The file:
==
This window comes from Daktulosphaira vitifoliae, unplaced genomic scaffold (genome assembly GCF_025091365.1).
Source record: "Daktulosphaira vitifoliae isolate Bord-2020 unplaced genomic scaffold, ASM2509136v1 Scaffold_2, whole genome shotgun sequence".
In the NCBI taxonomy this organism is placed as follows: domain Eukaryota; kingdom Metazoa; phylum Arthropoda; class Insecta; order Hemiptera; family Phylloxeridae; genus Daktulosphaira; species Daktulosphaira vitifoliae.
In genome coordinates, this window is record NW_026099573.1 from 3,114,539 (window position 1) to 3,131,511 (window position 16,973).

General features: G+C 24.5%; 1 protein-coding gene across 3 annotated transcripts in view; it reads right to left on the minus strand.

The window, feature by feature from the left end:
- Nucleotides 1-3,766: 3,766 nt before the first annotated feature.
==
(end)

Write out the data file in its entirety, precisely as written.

This window comes from Daktulosphaira vitifoliae, unplaced genomic scaffold (genome assembly GCF_025091365.1).
Source record: "Daktulosphaira vitifoliae isolate Bord-2020 unplaced genomic scaffold, ASM2509136v1 Scaffold_2, whole genome shotgun sequence".
In the NCBI taxonomy this organism is placed as follows: domain Eukaryota; kingdom Metazoa; phylum Arthropoda; class Insecta; order Hemiptera; family Phylloxeridae; genus Daktulosphaira; species Daktulosphaira vitifoliae.
In genome coordinates, this window is record NW_026099573.1 from 3,114,539 (window position 1) to 3,131,511 (window position 16,973).

General features: G+C 24.5%; 1 protein-coding gene across 3 annotated transcripts in view; it reads right to left on the minus strand.

The window, feature by feature from the left end:
- Nucleotides 1-3,766: 3,766 nt before the first annotated feature.